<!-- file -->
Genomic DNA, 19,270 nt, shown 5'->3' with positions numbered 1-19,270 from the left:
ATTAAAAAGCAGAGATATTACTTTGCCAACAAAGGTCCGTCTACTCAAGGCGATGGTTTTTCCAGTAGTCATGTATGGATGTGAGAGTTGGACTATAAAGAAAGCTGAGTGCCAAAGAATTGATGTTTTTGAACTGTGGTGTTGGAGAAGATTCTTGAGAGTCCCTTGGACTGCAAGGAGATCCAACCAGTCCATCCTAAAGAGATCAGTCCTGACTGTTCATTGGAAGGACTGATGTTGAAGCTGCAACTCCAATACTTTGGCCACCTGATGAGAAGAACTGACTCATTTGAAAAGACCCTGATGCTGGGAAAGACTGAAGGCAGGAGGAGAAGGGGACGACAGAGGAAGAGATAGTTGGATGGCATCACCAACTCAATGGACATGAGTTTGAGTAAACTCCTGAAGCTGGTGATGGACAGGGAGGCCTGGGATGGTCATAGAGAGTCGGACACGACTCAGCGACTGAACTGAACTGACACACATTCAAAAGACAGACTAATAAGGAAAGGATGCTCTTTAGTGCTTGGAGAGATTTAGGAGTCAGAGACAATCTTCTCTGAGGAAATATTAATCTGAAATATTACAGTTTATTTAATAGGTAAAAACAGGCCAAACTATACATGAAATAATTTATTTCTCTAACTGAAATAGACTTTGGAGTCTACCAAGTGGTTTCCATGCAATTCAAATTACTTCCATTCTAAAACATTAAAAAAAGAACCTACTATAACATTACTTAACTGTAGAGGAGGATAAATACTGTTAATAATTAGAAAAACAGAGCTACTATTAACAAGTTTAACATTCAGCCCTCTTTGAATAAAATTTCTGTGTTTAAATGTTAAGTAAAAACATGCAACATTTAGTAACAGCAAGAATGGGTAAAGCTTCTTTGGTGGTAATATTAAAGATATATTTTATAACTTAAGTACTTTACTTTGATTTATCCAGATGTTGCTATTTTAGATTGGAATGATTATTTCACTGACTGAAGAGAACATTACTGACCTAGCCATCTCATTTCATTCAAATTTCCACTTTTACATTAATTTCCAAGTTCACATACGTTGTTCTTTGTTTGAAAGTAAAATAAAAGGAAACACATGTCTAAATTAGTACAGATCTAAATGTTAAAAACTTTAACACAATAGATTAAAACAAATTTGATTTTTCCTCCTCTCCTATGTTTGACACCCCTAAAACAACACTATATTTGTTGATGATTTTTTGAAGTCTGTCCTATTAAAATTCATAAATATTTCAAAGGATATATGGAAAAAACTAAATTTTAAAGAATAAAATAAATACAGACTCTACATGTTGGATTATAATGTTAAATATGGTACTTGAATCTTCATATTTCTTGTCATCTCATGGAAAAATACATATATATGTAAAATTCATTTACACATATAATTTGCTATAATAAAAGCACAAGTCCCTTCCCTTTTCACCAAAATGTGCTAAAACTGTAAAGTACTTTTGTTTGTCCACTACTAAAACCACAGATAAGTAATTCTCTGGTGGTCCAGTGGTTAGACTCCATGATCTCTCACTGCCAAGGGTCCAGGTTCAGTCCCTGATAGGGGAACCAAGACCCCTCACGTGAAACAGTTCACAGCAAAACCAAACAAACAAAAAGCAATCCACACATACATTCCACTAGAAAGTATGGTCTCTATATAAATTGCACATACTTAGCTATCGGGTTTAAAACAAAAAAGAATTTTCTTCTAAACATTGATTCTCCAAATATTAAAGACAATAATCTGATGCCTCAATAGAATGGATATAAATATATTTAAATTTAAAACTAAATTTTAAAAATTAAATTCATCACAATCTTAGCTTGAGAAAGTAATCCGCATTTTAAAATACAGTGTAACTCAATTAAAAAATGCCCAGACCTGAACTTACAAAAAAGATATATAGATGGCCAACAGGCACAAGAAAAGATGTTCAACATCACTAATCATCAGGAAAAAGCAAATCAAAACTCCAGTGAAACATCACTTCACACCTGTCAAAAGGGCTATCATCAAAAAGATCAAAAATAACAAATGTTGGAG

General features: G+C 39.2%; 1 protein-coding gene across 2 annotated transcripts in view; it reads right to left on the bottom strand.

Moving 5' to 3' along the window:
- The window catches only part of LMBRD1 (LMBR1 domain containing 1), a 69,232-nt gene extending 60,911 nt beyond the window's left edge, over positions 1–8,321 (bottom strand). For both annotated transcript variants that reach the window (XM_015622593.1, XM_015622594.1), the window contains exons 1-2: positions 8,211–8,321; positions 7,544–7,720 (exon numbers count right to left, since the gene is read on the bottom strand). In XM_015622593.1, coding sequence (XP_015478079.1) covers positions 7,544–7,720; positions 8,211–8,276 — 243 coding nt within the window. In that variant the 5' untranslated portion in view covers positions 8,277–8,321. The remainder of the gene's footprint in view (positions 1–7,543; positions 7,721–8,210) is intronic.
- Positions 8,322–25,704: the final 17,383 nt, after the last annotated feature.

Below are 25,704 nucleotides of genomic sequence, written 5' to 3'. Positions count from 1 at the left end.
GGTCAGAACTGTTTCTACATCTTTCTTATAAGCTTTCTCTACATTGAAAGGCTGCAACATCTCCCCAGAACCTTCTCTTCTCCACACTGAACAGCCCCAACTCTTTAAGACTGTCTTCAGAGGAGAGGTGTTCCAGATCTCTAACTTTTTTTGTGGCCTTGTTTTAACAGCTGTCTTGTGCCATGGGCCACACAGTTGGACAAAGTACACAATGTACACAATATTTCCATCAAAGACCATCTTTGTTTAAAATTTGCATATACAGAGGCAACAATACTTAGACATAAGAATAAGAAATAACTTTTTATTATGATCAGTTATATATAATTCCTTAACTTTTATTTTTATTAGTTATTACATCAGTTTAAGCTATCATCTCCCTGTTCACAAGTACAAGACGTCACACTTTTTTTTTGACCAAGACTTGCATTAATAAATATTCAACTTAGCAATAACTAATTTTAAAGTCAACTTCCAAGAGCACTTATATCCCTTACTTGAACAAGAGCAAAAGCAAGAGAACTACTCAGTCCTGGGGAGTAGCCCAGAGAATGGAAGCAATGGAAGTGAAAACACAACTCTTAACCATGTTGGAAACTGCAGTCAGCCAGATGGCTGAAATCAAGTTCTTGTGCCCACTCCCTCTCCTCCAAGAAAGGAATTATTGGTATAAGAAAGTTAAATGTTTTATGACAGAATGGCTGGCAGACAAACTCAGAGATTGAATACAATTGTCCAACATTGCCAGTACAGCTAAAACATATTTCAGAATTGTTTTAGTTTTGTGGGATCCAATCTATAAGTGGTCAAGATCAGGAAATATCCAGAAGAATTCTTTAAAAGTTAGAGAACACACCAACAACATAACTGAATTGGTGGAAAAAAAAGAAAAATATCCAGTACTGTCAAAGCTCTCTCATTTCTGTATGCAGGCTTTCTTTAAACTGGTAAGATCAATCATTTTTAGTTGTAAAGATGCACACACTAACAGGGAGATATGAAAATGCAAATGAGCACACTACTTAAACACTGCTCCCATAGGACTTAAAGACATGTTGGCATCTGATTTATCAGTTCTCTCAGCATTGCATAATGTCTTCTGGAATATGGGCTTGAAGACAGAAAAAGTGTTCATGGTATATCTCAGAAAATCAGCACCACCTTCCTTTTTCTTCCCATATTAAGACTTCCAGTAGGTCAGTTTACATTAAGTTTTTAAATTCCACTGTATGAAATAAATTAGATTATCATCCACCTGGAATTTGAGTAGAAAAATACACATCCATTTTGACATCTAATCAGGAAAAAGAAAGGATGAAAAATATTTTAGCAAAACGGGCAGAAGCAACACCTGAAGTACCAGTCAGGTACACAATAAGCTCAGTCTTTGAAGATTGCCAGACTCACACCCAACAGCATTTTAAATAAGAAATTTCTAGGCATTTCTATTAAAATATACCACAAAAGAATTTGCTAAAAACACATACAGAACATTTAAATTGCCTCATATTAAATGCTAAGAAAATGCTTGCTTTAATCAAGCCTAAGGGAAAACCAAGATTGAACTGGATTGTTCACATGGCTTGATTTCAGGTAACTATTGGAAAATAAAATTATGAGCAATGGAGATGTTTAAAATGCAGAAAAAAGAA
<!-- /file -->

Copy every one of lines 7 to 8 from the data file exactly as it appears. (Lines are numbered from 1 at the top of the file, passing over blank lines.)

Below are 25,704 nucleotides of genomic sequence, written 5' to 3'. Positions count from 1 at the left end.
GGTCAGAACTGTTTCTACATCTTTCTTATAAGCTTTCTCTACATTGAAAGGCTGCAACATCTCCCCAGAACCTTCTCTTCTCCACACTGAACAGCCCCAACTCTTTAAGACTGTCTTCAGAGGAGAGGTGTTCCAGATCTCTAACTTTTTTTGTGGCCTTGTTTTAACAGCTGTCTTGTGCCATGGGCCACACAGTTGGACAAAGTACACAATGTACACAATATTTCCATCAAAGACCATCTTTGTTTAAAATTTGCATATACAGAGGCAACAATACTTAGACATAAGAATAAGAAATAACTTTTTATTATGATCAGTTATATATAATTCCTTAACTTTTATTTTTATTAGTTATTACATCAGTTTAAGCTATCATCTCCCTGTTCACAAGTACAAGACGTCACACTTTTTTTTTGACCAAGACTTGCATTAATAAATATTCAACTTAGCAATAACTAATTTTAAAGTCAACTTCCAAGAGCACTTATATCCCTTACTTGAACAAGAGCAAAAGCAAGAGAACTACTCAGTCCTGGGGAGTAGCCCAGAGAATGGAAGCAATGGAAGTGAAAACACAACTCTTAACCATGTTGGAAACTGCAGTCAGCCAGATGGCTGAAATCAAGTTCTTGTGCCCACTCCCTCTCCTCCAAGAAAGGAATTATTGGTATAAGAAAGTTAAATGTTTTATGACAGAATGGCTGGCAGACAAACTCAGAGATTGAATACAATTGTCCAACATTGCCAGTACAGCTAAAACATATTTCAGAATTGTTTTAGTTTTGTGGGATCCAATCTATAAGTGGTCAAGATCAGGAAATATCCAGAAGAATTCTTTAAAAGTTAGAGAACACACCAACAACATAACTGAATTGGTGGAAAAAAAAGAAAAATATCCAGTACTGTCAAAGCTCTCTCATTTCTGTATGCAGGCTTTCTTTAAACTGGTAAGATCAATCATTTTTAGTTGTAAAGATGCACACACTAACAGGGAGATATGAAAATGCAAATGAGCACACTACTTAAACACTGCTCCCATAGGACTTAAAGACATGTTGGCATCTGATTTATCAGTTCTCTCAGCATTGCATAATGTCTTCTGGAATATGGGCTTGAAGACAGAAAAAGTGTTCATGGTATATCTCAGAAAATCAGCACCACCTTCCTTTTTCTTCCCATATTAAGACTTCCAGTAGGTCAGTTTACATTAAGTTTTTAAATTCCACTGTATGAAATAAATTAGATTATCATCCACCTGGAATTTGAGTAGAAAAATACACATCCATTTTGACATCTAATCAGGAAAAAGAAAGGATGAAAAATATTTTAGCAAAACGGGCAGAAGCAACACCTGAAGTACCAGTCAGGTACACAATAAGCTCAGTCTTTGAAGATTGCCAGACTCACACCCAACAGCATTTTAAATAAGAAATTTCTAGGCATTTCTATTAAAATATACCACAAAAGAATTTGCTAAAAACACATACAGAACATTTAAATTGCCTCATATTAAATGCTAAGAAAATGCTTGCTTTAATCAAGCCTAAGGGAAAACCAAGATTGAACTGGATTGTTCACATGGCTTGATTTCAGGTAACTATTGGAAAATAAAATTATGAGCAATGGAGATGTTTAAAATGCAGAAAAAAGAA